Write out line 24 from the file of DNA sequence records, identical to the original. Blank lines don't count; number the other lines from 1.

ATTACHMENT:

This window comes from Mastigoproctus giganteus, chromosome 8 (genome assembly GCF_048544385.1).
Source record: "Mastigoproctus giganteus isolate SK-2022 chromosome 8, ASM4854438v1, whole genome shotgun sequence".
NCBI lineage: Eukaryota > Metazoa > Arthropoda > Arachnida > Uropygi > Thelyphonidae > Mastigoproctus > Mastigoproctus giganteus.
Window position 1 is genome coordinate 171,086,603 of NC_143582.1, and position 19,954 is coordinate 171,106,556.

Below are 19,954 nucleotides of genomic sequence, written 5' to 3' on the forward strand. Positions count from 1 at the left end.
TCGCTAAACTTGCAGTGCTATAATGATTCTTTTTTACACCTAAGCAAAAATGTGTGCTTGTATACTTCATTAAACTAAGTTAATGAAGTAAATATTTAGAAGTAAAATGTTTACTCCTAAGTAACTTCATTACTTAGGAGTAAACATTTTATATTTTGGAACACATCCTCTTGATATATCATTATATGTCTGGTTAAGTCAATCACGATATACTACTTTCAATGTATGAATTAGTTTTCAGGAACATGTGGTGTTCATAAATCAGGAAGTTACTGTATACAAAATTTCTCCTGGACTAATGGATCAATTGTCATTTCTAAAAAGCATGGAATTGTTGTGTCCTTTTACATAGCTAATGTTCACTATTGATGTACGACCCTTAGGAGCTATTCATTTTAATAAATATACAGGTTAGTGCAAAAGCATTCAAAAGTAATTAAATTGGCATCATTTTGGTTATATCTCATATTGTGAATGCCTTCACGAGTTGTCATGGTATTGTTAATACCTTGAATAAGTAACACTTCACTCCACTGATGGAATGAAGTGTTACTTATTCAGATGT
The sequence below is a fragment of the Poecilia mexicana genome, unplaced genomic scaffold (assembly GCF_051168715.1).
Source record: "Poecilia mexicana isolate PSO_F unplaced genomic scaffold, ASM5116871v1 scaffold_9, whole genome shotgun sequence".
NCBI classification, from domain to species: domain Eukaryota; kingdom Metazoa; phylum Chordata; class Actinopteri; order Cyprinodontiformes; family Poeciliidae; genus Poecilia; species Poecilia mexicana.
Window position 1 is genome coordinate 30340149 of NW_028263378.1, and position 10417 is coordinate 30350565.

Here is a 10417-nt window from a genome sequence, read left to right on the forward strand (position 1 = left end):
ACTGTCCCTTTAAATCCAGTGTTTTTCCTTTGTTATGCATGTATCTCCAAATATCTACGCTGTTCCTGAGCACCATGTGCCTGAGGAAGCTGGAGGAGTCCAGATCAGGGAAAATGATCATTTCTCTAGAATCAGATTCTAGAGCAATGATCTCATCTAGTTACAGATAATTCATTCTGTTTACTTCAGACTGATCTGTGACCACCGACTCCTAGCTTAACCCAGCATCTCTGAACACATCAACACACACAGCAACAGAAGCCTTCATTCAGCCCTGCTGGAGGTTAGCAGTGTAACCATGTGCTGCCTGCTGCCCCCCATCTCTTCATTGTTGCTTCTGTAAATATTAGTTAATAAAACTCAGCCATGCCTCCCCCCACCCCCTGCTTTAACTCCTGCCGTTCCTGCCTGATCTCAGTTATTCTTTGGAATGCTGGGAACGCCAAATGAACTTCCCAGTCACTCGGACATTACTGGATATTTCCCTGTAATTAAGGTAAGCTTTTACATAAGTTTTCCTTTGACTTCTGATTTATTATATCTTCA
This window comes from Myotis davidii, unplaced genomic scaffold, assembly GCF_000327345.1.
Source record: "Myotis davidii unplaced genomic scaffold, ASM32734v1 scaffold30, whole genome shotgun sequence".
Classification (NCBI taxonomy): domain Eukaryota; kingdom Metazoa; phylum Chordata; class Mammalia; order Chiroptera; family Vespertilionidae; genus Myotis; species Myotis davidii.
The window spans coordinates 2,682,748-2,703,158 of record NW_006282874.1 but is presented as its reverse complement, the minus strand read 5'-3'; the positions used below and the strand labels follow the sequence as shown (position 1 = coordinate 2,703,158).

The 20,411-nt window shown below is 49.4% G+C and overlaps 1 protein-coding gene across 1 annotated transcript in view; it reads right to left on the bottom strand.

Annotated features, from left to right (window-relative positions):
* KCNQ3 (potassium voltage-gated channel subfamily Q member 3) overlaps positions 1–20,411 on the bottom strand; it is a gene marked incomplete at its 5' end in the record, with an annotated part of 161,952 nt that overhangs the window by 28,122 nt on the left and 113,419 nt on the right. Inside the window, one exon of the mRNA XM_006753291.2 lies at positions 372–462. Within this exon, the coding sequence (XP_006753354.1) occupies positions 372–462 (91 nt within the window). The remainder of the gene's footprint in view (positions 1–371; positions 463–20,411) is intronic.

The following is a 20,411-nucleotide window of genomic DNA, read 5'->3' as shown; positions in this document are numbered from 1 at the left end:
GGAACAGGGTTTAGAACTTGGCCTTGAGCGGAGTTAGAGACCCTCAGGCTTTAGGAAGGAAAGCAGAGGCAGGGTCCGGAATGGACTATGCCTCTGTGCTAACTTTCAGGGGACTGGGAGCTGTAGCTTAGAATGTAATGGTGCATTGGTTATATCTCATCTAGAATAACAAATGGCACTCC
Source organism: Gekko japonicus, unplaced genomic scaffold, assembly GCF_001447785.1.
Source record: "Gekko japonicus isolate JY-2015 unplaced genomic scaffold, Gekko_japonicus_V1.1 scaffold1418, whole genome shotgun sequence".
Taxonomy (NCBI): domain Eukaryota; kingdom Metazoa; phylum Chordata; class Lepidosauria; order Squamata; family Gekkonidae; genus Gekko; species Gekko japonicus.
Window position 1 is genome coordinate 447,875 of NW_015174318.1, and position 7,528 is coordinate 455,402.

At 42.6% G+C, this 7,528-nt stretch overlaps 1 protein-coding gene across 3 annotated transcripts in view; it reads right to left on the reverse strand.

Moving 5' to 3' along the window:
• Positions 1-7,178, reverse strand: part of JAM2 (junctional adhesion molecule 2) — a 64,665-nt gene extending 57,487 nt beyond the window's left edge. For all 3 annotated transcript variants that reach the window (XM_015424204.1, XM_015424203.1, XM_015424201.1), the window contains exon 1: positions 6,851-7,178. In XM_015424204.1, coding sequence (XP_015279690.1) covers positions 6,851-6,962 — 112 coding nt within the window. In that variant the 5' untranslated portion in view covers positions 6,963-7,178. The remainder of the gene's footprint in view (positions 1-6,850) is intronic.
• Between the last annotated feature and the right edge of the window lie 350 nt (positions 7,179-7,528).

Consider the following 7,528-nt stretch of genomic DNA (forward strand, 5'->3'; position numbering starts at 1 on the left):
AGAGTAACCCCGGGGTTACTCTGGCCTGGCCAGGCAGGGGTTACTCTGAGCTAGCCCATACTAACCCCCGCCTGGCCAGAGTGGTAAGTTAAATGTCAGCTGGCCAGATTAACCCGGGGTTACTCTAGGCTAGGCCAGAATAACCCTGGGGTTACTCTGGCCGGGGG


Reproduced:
Taxonomy (NCBI): domain Eukaryota; kingdom Metazoa; phylum Chordata; class Lepidosauria; order Squamata; family Gekkonidae; genus Gekko; species Gekko japonicus.